The problem with using a name like 'Dastardly' is that it doesn't identify me by sex. I assume you had breast cancer 13 years ago and, quite reasonably, thought my reference to PC was a possible typo. That will teach me not to use abbreviations. My PC stood for prostate cancer.

You say this was your first post, so I am glad my clumsiness has triggered a reaction from you. So, please don't let this be your last post. These sites help you to learn from others, allow you to pass on your own experiences and, when needed, have a good old moan.

Take care and stay safe

Oh dear! So silly of me. Well both in the same boat really. Post cancer. Thanks for understanding. Yes people really want you to say you are cured and OK. Don't want a list of what you are left with. I have even had a few .... haven't you done well? I always want to say and I hope to for a bit longer. On the PC note do you have to take the hormones or is the chemo it? I had radio as well. Taxitere is a horror.

The only treatment I am on at the moment is 3 monthly hormone injections (Zoladex). With stage 4 prostate cancer, I think radiation is kept in reserve to zap some of the growths causing the most pain, so I have that to look forward to. I think Taxotere is the same at Docetaxel. As you say, it is a horror.

Like you, I do hate the "haven't you done well". I get told I have "the good cancer". Prostate cancer is looked upon as very slow growing and you are more likely to die of something else. I can tell you that, once it gets outside the prostate, it is anything but slow.

Onwards and upwards.

My Dad had. He didn't have chemo. Still did pretty well with just the injections. You will do even better. 🙂

Hi patriciaehill oh I total get that !!! I feel because pain is not visible people just dont get it !!!! As one of my consultant at spinal injuries said it's not what you see on the outside that matters it's what going on inside that matters !!! Hope you are okay

Thank you😊

You don't say where your cancer was located. I have not had cancer but have cervical myelopathy which has damaged my spinal cord. I am left with peripheral neuropathy on my hands and numbness in my left foot. I was given pregabalin for this by my GP helps me a little. So if you haven't tried this check with your GP if it is compatible with any cancer meds you might be taking. With a try? That's all I can say. Best of luck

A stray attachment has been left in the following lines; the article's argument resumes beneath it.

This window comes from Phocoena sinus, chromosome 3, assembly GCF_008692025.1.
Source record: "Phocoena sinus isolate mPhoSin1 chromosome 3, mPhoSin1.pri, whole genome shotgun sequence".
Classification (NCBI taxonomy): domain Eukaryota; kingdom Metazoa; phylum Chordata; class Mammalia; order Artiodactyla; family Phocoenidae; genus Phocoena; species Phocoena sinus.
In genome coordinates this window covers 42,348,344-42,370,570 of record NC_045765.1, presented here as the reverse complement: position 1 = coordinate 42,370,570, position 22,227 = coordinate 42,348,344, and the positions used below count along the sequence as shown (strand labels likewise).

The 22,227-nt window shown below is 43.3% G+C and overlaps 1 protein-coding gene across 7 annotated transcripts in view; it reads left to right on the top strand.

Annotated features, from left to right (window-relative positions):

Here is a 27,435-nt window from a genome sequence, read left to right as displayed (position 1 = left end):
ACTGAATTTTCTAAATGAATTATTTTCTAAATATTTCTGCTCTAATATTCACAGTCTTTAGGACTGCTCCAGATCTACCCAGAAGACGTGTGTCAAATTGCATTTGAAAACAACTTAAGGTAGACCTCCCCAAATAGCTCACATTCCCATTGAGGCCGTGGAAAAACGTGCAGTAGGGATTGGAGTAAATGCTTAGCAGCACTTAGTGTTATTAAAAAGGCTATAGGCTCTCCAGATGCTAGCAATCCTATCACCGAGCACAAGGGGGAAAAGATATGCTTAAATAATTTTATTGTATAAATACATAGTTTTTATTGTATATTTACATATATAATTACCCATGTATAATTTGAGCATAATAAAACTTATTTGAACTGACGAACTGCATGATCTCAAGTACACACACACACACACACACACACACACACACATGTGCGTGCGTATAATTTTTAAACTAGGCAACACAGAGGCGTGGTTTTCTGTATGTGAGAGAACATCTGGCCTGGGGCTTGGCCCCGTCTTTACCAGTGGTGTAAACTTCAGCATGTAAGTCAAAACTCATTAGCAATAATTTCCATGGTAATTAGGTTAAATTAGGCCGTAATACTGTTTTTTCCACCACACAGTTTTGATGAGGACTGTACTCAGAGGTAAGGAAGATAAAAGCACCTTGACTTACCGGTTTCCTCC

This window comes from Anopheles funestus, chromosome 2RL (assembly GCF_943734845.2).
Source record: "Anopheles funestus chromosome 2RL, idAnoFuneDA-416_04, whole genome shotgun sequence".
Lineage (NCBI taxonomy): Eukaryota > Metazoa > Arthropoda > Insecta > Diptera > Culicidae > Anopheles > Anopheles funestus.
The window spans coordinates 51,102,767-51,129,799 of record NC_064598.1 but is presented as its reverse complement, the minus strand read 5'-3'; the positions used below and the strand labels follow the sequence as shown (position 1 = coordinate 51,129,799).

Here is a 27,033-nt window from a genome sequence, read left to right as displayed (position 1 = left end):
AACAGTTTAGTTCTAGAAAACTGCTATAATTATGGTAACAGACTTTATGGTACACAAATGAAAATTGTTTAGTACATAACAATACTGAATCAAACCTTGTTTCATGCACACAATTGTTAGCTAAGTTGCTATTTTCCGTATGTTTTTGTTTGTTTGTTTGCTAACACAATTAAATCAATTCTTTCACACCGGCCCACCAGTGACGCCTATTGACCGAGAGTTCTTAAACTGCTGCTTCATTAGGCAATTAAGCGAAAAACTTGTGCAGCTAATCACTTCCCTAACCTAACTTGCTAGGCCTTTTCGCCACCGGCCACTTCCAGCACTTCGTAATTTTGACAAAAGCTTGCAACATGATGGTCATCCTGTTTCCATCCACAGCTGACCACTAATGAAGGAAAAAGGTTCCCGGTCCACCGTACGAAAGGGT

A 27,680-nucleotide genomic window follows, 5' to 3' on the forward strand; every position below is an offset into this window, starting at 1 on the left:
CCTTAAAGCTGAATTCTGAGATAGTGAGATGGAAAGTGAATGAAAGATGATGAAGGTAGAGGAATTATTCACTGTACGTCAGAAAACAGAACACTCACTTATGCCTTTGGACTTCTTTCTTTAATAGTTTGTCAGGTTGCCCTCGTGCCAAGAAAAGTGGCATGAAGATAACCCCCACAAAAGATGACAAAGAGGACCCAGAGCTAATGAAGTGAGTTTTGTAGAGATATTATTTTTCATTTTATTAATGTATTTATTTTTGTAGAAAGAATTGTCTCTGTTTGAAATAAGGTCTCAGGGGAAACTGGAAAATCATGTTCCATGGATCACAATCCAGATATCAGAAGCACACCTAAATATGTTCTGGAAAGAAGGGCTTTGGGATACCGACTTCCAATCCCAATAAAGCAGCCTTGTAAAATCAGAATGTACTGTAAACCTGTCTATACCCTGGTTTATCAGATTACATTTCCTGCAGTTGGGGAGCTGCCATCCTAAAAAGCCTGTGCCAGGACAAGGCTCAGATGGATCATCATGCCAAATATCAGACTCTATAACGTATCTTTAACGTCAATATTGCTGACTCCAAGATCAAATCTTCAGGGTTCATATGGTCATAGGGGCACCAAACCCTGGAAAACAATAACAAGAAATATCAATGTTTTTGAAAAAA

Dastardly in reply to Hebe24

Hi Hebe24,Thanks for your response. My cancer is mainly in the spine, ribs and pelvis. Interesting that you say I should check with my GP. I have telephone consultations with my oncologist every 3 months and he has talked very little about pain relief. My GP has been very responsive in the past and so maybe I need to have a chat with him. As you say, it's worth a try.

On the other had, would you class numbness as actual pain? I guess not. It's frustrating as it is affecting my mobility and quality of life. Anyway, that's enough of me whining. Thanks for your input.

Take care and stay safe

Dastardly in reply to Dastardly

It's me again!I have been looking up Pregabalin and it looks quite promising. As with all these drugs, it comes with some disturbing side effects - I am referring to the serious ones. How has it been for you? Any particular problems? I have found in the past that some of the effects of cancer drugs are almost worse than the actual symptoms.

I hope you don't end up having to use a wheel chair or scooter. But there is a positive side. I have had a scooter now for 14 yrs. following back surgery and it allows me to do many things that I could not otherwise do. It has been abroad, in Germany they have special cars on their Cable Cars for wheel chairs etc. It has been on River Boats and coaches. I also have a disabled badge which allows me to park near where I need to go and sometimes for free.

Dastardly in reply to AML80

Hi AML80,

How good are you? It's good to hear such a positive attitude and I admire your spirit. You are certainly not letting being in a wheelchair restrict your activities. I am with you. I hope I don't have to end up having to use a wheel chair either. I am pretty certain I couldn't match your way of looking at it. Not being able to 'feel' the ground when I walk and having extremely poor balance I am subject to falling over. I have the start of Osteoporosis thanks to the hormone treatment killing all my testosterone and am therefore likely to break the odd bone or two .

But, enough about me. I sincerely hope the imminent end of the major covid restrictions will enable you to get out and about once more and have a more active life. Even the little bit of sunshine we have had so far is a sign there are better and brighter things ahead.

Take care and stay safe